Both of us lurch forward to look and see two dim lights approaching. One is red and one is green, and they are rapidly splitting apart. Those are the front navigation lights on the wingtips of another plane, and we are about to hit.

In seconds, the loud voice is back on the speaker shouting, “DESCEND – DESCEND,” and we are now in a full-blown Resolution Advisory. The closure rate of the two airplanes coming at each other is over 1000 miles per hour.

After what seems like an eternity of disbelief and indecision, my hands finally start moving for the controls. I’m starting to see some shadow outline of the airplane between the navigation lights. It’s really close.

An RA in the middle of the night will get your attention.

Both of us grab the controls at the same time and we simultaneously push the buttons on our control yokes to disconnect the autopilot. A click-click sound can be heard, and I push. Now we’re both pushing.

With my brain in overload, I still have time to wonder if this is the end. I’m wincing and waiting for the impact. What will it feel like? Will things suddenly go black and be over? Will there be a loud crunch, followed by deafening noise and a freezing rush of air? Will we have some control, or will the tail fin be torn off and we slowly flat spin into the barren desert seven miles below?

The combined horsepower of the two of us pushing is too much and we are going down at zero g. I see my KLM dark blue tie floating up in my face.

Marten says the magic words, but he seems to be talking in slow-motion: “M-Y  C-O-N-T-R-O-L-S!” I sluggishly back off the pressure and remove my hands from the yoke.

The screaming “Descend” voice is gone but I hardly have time to notice. We are hurtling downward, and our speed is increasing very fast. We are approaching supersonic on sections of our wings and in a few moments the flight controls may be ripped off or rendered useless. Marten mashes the Auto Throttle button off as he pulls back the throttles on all four engines. We’re up in the coffin corner of the airplane’s speed envelope and we need to get control back quickly. Marten, ever so gently and with years of ingrained skill, tenderly nudges the nose back up to level flight. Things are better but we’re still in trouble.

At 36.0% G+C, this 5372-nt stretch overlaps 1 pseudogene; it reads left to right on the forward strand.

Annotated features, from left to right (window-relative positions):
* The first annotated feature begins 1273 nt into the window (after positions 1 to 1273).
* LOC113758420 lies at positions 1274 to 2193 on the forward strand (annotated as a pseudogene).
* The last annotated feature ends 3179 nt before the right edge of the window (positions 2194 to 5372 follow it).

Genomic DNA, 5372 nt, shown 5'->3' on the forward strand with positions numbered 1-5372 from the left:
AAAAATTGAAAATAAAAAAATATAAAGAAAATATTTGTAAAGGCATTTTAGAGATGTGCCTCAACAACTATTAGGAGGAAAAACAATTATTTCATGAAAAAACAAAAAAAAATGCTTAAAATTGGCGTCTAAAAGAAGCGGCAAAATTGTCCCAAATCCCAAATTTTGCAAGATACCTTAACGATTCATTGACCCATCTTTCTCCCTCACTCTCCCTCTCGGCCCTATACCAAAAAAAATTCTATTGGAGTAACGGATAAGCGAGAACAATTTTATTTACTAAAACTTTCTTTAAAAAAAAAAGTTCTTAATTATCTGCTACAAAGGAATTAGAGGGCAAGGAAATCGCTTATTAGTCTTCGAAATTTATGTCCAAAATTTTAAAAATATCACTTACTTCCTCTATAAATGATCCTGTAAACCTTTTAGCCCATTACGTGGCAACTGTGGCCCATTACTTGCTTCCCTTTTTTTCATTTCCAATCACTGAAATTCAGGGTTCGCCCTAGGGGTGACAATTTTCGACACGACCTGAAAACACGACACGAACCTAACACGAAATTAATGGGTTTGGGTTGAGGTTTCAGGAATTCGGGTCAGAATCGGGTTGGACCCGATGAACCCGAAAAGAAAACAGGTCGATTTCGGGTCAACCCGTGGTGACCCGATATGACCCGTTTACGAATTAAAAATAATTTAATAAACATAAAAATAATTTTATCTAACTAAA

I feel my hand reaching for the microphone and keying the button. A strangely calm voice says, “Center, KLM 877 is descending to comply with a resolution advisory.” It’s my own voice but it’s way calmer sounding than the screaming in my head.

We are up in the thin atmosphere and the throttles are now at idle. In level flight with no thrust, the aircraft’s speed rapidly drops. In less than 10 seconds we will be in a stall. Marten is steps ahead already and is pushing the thrust levers forward, just enough to stop the rapid decay of the airspeed. He fine tunes the throttles and puts the speed right in the middle of where it should be. Nice job!

There is no response from the Russian controller, so I push the button again. “Aircraft passing position NIDIR on Alpha 845 at 11,100 meters, say your call sign.” That airplane should be on our frequency but there’s no response again.

My right face cheek muscle is twitching uncontrollably for some reason, but I try to ignore it and press on. There are volumes of training procedures and regulations flowing through my mind. What should I be doing right now?

This whole event took place in probably a minute. The autopilot is now re-engaged, and we have a second to breathe.

“Holy Sheet… Holy Sheet!” Martin just kept repeating “Holy Sheet” in his Dutch accent. I pressed on with communicating. “KLM 877 is returning to 11,100 meters standard.” Finally, a distant voice comes through my headset and says, “KLM 877 what are you saying? I don’t understand you.”